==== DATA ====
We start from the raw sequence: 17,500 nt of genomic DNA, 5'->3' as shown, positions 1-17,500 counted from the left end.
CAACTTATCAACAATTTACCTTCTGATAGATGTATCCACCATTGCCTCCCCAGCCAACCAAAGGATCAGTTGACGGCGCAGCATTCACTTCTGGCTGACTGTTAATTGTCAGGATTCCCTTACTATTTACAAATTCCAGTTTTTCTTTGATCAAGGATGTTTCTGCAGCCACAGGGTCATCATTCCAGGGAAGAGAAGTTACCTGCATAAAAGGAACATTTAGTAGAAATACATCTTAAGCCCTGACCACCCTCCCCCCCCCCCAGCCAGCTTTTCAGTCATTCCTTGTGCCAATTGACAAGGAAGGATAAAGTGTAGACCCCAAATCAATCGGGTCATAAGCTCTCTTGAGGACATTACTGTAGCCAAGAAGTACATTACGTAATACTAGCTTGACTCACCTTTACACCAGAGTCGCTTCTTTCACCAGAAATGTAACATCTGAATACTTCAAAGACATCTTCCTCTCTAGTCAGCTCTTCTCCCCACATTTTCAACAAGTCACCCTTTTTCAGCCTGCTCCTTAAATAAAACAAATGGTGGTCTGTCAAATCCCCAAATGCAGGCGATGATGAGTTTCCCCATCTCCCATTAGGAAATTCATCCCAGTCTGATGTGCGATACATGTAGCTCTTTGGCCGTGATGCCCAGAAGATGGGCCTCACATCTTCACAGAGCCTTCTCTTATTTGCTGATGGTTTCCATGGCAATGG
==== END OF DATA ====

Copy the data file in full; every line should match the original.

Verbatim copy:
We start from the raw sequence: 17,500 nt of genomic DNA, 5'->3' as shown, positions 1-17,500 counted from the left end.
CAACTTATCAACAATTTACCTTCTGATAGATGTATCCACCATTGCCTCCCCAGCCAACCAAAGGATCAGTTGACGGCGCAGCATTCACTTCTGGCTGACTGTTAATTGTCAGGATTCCCTTACTATTTACAAATTCCAGTTTTTCTTTGATCAAGGATGTTTCTGCAGCCACAGGGTCATCATTCCAGGGAAGAGAAGTTACCTGCATAAAAGGAACATTTAGTAGAAATACATCTTAAGCCCTGACCACCCTCCCCCCCCCCCAGCCAGCTTTTCAGTCATTCCTTGTGCCAATTGACAAGGAAGGATAAAGTGTAGACCCCAAATCAATCGGGTCATAAGCTCTCTTGAGGACATTACTGTAGCCAAGAAGTACATTACGTAATACTAGCTTGACTCACCTTTACACCAGAGTCGCTTCTTTCACCAGAAATGTAACATCTGAATACTTCAAAGACATCTTCCTCTCTAGTCAGCTCTTCTCCCCACATTTTCAACAAGTCACCCTTTTTCAGCCTGCTCCTTAAATAAAACAAATGGTGGTCTGTCAAATCCCCAAATGCAGGCGATGATGAGTTTCCCCATCTCCCATTAGGAAATTCATCCCAGTCTGATGTGCGATACATGTAGCTCTTTGGCCGTGATGCCCAGAAGATGGGCCTCACATCTTCACAGAGCCTTCTCTTATTTGCTGATGGTTTCCATGGCAATGG